What Makes a Godly Person Godly?

There is a four-fold truth in why Jesus came. First, He came to give us Himself. Secondly, He came to destroy the works of the devil. Thirdly, He came to separate a people for Himself. And fourthly, He came to give His people one heart together. All four purposes can revolve around the word 'godly.' Let's talk about it.

This is Bible Study DU031 - What Makes a Godly Person, Godly?

The simple answer for what makes a person godly, is God Himself. The word for godly in the Hebrew language speaks of those who reflect the character of God in their actions and personality. In this case it speaks of those who have a personal relationship with God.

This is why we have to take the term godly away from the term religious. Sometimes God's people flounder around looking for the best religion, or even a better religion. The problem is that Jesus did not come to give us another religion, or a better religion, or even the best religion. He came to give us a wonderful relationship with heaven.

Jesus settled the argument about religion in His conversation with the lady at the well. Listen:

Lady - "Sir, I perceive that you are a prophet, our fathers worshipped in this mountain, but you people say that in Jerusalem is the place where men ought to worship."

Jesus - "Woman, believe Me, an hour is coming when neither in this mountain nor in Jerusalem will you worship the Father."

The Lord goes on to say, "But an hour is coming, and now is, when the true worshippers will worship the Father in spirit and truth; for such people the Father seeks to be His worshippers." (Cf. John 4:19-23)

Jesus is saying that in the new covenant true worship will never be about the place. It will be about a heart alignment with God. This is why God's people should never confuse the place we worship with worship itself. True worship is deeply personal. It is in worship that we experience oneness with God and with one another.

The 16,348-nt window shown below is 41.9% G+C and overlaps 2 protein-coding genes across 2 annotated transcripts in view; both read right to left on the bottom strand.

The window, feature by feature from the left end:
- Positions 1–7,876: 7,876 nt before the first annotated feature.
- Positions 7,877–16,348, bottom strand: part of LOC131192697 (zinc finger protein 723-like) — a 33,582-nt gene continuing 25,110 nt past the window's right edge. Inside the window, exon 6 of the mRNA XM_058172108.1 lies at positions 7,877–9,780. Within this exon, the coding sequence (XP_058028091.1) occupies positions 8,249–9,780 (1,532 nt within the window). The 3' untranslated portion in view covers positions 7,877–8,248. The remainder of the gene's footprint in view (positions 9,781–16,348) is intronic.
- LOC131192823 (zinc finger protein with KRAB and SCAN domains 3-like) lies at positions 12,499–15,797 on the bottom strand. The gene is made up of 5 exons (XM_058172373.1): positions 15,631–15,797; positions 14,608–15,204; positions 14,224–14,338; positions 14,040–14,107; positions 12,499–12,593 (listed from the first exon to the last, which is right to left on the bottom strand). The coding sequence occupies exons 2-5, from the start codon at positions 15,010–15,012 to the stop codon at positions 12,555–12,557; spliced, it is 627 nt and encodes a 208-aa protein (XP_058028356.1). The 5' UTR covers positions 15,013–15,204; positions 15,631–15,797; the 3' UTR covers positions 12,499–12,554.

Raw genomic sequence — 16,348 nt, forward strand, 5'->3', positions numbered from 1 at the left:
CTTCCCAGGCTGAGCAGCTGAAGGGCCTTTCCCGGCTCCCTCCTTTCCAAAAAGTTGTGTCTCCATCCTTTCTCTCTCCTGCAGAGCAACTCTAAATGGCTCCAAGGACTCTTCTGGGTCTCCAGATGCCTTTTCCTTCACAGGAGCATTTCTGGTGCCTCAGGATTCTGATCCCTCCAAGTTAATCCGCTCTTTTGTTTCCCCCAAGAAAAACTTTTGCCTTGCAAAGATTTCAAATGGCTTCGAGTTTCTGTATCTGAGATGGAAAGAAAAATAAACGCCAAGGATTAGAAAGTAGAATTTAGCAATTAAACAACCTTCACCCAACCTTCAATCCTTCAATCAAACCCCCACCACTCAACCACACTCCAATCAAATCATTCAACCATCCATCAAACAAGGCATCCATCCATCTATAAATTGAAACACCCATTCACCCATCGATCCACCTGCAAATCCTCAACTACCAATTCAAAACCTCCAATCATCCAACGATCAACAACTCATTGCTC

Why is it so important to understand this? It is important because it dismantles the very heart of religious division. Many sectarian groups do better at attacking other Christians than anything else. (Sectarianism speaks of the narrow-mindedness of a particular sect or party or denomination.)

This brings us back to the word 'godly.' The Greek term for 'godliness' in simple terms simply means 'good worship.' (God-towardness.) Godly people have a true heart of worship and reverence towards God. This is why godly people cannot simply be religious.

A point to be made is that we must never credit a denomination for making a person godly. A good godly Baptist would make a good godly Methodist, or a good godly Pentecostal, or a good godly Presbyterian. While our Christian traditions may differ, godliness will always be a thing of the heart.

Jesus said that the true worshippers would worship the Father in spirit and in truth. Truth means realness in contrast to appearances. Think about it --- If godly people live in tune with heaven, then they will also be in tune with one another. Godly people have no problem recognizing one another. They speak the same language. Their desires are one and the same. Their worship comes from the same spirit of truth.

Are godly people hard to find? Not really. Godly people have the Spirit of God in them. They all share the same love for Jesus. This is why Paul instructed young Timothy to find those worshippers who have a pure heart towards the Lord.

Listen: "Now flee from youthful lusts and pursue righteousness, faith, love and peace, with those who call on the Lord from a pure heart." (2Ti 2:22)

True worshippers are to gather with other true worshippers. We are to be cautious about sectarianism or any group that supposes 'they are the way' group. Every 'we are the way' group is divisive at its very core.

Paul defines these 'we are the way' groups as self-made religion. Hear what he wrote: "If you have died with Christ to the elementary principles of the world, why, as if you were living in the world, do you submit yourself to decrees, such as, do not handle, do not taste, do not touch!"